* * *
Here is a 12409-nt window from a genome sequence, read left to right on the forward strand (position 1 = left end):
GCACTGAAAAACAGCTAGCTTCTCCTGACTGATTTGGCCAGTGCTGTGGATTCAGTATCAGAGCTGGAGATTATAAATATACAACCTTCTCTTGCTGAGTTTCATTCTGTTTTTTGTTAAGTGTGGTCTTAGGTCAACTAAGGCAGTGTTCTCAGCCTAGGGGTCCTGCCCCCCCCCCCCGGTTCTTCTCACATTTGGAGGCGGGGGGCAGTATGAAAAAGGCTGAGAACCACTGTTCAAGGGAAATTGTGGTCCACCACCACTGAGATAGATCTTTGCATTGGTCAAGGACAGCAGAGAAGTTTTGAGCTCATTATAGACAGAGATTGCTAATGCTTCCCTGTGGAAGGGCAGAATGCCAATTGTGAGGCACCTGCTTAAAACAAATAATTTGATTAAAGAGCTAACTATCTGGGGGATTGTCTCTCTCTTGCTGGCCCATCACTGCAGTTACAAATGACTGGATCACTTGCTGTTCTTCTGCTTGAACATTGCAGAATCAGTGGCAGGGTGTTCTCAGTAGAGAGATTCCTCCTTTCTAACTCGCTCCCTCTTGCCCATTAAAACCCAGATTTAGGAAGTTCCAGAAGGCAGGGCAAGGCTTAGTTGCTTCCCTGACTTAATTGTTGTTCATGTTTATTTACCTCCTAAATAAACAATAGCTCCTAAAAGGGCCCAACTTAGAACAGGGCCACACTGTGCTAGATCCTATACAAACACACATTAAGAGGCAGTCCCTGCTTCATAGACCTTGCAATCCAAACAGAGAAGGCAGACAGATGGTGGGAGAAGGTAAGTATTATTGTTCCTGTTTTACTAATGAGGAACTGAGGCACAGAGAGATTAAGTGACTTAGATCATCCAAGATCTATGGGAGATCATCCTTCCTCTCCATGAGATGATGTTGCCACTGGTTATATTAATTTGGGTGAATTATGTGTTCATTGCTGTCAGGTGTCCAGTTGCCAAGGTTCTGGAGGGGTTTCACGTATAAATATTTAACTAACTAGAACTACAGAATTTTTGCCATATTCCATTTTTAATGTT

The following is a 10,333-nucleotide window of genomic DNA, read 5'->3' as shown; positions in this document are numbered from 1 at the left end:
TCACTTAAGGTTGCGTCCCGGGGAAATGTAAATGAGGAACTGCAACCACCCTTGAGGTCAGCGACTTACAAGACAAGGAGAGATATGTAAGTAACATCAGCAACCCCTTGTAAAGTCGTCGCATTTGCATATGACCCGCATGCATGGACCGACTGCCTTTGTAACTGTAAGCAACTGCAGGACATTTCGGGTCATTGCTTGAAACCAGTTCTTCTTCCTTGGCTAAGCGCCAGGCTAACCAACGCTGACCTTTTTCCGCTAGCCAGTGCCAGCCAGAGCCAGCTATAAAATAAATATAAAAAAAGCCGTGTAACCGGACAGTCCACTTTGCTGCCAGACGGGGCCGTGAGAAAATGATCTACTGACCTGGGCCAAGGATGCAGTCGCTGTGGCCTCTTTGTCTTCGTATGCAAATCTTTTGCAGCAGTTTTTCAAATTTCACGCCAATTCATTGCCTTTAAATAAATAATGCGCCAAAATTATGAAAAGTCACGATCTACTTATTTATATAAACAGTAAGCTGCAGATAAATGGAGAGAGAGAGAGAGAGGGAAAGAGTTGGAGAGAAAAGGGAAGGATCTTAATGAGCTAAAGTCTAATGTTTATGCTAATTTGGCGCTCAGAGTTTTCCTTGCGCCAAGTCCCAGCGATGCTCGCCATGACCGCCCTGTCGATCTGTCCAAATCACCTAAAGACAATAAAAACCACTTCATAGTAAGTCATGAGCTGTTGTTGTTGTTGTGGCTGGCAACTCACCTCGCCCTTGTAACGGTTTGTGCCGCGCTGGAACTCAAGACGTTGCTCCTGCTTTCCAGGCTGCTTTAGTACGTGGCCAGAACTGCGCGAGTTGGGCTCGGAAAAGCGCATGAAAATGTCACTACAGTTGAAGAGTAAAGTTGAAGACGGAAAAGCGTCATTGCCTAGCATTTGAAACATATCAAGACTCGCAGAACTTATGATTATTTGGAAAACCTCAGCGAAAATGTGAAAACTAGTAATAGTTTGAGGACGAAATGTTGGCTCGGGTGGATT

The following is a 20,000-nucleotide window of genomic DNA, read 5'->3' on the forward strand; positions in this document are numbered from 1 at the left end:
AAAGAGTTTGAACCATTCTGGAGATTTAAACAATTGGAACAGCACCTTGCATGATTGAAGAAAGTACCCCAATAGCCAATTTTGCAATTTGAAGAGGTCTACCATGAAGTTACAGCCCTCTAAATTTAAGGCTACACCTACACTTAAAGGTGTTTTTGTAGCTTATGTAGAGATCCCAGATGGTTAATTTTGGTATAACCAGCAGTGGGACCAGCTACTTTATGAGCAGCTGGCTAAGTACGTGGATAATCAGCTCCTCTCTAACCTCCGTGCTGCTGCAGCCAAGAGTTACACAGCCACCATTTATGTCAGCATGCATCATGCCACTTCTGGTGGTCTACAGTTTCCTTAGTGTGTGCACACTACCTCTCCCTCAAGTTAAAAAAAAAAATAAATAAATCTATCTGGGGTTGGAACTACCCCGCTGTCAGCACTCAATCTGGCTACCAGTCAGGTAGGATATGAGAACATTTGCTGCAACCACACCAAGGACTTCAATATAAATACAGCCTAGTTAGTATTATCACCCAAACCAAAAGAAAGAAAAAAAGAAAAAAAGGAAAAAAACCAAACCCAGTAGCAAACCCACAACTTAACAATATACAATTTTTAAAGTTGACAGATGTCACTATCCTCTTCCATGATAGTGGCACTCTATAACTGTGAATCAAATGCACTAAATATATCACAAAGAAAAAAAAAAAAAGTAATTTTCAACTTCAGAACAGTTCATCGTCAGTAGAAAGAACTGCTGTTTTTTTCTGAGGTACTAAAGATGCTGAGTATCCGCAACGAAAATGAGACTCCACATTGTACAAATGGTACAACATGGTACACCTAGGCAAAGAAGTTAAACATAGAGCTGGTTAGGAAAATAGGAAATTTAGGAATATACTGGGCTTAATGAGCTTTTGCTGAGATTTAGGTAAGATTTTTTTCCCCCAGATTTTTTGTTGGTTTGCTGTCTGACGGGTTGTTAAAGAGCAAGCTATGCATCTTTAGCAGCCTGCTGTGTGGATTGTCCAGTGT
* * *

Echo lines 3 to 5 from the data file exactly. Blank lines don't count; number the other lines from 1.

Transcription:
The following is a 10,333-nucleotide window of genomic DNA, read 5'->3' as shown; positions in this document are numbered from 1 at the left end:
TCACTTAAGGTTGCGTCCCGGGGAAATGTAAATGAGGAACTGCAACCACCCTTGAGGTCAGCGACTTACAAGACAAGGAGAGATATGTAAGTAACATCAGCAACCCCTTGTAAAGTCGTCGCATTTGCATATGACCCGCATGCATGGACCGACTGCCTTTGTAACTGTAAGCAACTGCAGGACATTTCGGGTCATTGCTTGAAACCAGTTCTTCTTCCTTGGCTAAGCGCCAGGCTAACCAACGCTGACCTTTTTCCGCTAGCCAGTGCCAGCCAGAGCCAGCTATAAAATAAATATAAAAAAAGCCGTGTAACCGGACAGTCCACTTTGCTGCCAGACGGGGCCGTGAGAAAATGATCTACTGACCTGGGCCAAGGATGCAGTCGCTGTGGCCTCTTTGTCTTCGTATGCAAATCTTTTGCAGCAGTTTTTCAAATTTCACGCCAATTCATTGCCTTTAAATAAATAATGCGCCAAAATTATGAAAAGTCACGATCTACTTATTTATATAAACAGTAAGCTGCAGATAAATGGAGAGAGAGAGAGAGAGGGAAAGAGTTGGAGAGAAAAGGGAAGGATCTTAATGAGCTAAAGTCTAATGTTTATGCTAATTTGGCGCTCAGAGTTTTCCTTGCGCCAAGTCCCAGCGATGCTCGCCATGACCGCCCTGTCGATCTGTCCAAATCACCTAAAGACAATAAAAACCACTTCATAGTAAGTCATGAGCTGTTGTTGTTGTTGTGGCTGGCAACTCACCTCGCCCTTGTAACGGTTTGTGCCGCGCTGGAACTCAAGACGTTGCTCCTGCTTTCCAGGCTGCTTTAGTACGTGGCCAGAACTGCGCGAGTTGGGCTCGGAAAAGCGCATGAAAATGTCACTACAGTTGAAGAGTAAAGTTGAAGACGGAAAAGCGTCATTGCCTAGCATTTGAAACATATCAAGACTCGCAGAACTTATGATTATTTGGAAAACCTCAGCGAAAATGTGAAAACTAGTAATAGTTTGAGGACGAAATGTTGGCTCGGGTGGATT

The following is a 20,000-nucleotide window of genomic DNA, read 5'->3' on the forward strand; positions in this document are numbered from 1 at the left end: